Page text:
In accounting cycles, journal entries are the first thing you need to do (Also see How do Accountants Record Transactions?). These entries are the records of the transactions your company has made in an accounting system. When there are transactions and other relevant activities in the accounting period, you need to record those journal entries in your business’s general journal so that you can see the way every event or transaction brings an impact to the accounting equation (Also see Vital Bookkeeping Tips for New Businesses). When the accounting period has ended, this information can be beneficial for you, particularly when you are generating the financial statements of your company, usually the balance sheet and income statement.
When a transaction occurs, it will affect at least two accounts, which means that you need to credit one of the accounts and debit another. Note that the sum of the credited amount and the sum of debited amount needs to be the same, that is to be equal. This is what we would call the double-entry system. If the account does not balance, you will find the preparation of financial statements difficult. Thus, when you are documenting the transactions, you should use the two-column format because if you do so, it eases the process of tracking those transactions.
The Format of Journal Entries
Each journal entry needs to consist of:
– The accounts that you have documented the debit and credit amounts
– When you made that entry
– Which accounting period did you make that entry
– A unique number which helps in determining the entry
Special Journal Entries
Note that the two special journal entries in accounting mentioned below are what you should know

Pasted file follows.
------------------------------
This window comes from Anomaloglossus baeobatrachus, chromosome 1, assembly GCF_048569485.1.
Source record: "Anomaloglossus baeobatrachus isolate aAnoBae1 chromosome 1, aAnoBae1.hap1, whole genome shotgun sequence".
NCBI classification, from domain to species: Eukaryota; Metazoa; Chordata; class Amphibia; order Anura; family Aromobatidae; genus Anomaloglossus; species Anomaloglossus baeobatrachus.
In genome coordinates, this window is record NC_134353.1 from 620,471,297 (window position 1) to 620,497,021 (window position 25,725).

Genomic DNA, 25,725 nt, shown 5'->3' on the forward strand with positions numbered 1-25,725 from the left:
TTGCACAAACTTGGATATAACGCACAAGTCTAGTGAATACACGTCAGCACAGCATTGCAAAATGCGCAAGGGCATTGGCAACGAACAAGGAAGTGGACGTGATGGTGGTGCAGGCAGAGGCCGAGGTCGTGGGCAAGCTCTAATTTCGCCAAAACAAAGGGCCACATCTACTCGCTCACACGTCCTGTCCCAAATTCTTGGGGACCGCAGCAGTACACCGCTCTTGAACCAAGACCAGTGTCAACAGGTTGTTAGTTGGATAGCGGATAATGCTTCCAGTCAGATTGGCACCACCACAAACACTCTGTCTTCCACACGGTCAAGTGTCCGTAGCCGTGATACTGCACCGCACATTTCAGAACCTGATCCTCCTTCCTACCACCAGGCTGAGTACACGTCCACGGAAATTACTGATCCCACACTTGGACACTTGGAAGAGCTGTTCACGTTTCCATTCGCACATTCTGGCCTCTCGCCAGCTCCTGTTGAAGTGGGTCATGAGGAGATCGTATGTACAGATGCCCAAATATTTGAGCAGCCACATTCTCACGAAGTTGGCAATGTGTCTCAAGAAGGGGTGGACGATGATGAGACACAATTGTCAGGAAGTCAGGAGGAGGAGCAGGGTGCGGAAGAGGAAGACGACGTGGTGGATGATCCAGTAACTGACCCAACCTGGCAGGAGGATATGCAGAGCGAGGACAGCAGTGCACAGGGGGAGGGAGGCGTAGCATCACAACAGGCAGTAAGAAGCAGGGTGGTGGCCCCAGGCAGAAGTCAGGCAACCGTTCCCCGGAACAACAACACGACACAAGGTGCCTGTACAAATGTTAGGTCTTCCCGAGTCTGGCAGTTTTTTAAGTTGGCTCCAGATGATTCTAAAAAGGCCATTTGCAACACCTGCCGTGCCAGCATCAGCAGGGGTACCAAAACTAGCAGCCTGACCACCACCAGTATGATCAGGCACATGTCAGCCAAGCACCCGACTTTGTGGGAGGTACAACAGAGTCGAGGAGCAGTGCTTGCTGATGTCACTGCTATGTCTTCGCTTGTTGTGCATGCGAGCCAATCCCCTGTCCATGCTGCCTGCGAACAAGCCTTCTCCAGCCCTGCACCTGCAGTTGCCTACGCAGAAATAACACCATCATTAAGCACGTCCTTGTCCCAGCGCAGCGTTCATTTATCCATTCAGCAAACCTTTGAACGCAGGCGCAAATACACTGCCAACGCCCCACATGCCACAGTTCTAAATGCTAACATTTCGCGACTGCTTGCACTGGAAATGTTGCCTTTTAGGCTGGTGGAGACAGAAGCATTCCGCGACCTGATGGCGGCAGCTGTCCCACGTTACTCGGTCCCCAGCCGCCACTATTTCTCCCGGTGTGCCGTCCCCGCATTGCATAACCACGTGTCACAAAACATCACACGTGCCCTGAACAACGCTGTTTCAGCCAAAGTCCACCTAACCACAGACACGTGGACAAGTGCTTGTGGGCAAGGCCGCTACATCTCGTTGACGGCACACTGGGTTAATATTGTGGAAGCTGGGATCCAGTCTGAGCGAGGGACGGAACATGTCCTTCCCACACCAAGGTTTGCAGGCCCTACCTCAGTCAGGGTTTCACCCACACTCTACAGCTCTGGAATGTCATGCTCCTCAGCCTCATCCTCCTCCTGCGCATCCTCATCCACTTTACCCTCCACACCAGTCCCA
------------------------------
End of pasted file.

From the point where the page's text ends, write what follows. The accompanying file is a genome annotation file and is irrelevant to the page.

Recurring journal entries: You need to record these journal entries during each accounting period. As an instance, there might be a depreciation of machinery in your business. In each month, you will debit RM300 in the depreciation expense account and credit RM300 in the accumulated depreciation account. As this happens monthly, it is categorised as a recurring journal entry.
Reversing entries: You will make these journal entries when an accounting period starts. The purpose of creating them is to cancel out certain adjusting entries you had made when the last accounting period ended.
Unbalanced Journal Entries
If you have made a journal entry, but the amount you have debited and credited are not the same, then this journal entry is unbalanced. As a result, the trial balance and balance sheet will be unbalanced too.
Some accountants may commit fraud when they deal with the journal entries instead of making other mistakes; for example, they may overcharge the vendor invoices. Hence, you, as the business owner, should know the correct way of checking the journal entries so that you can ensure that your accountant has recorded them correctly. If not, your company may experience a severe loss due to the mistakes, particularly if your accountant is not honest. Also, the other choice you have is to engage accounting services in Johor Bahru and let the independent professionals handle the accounting-related chores for you.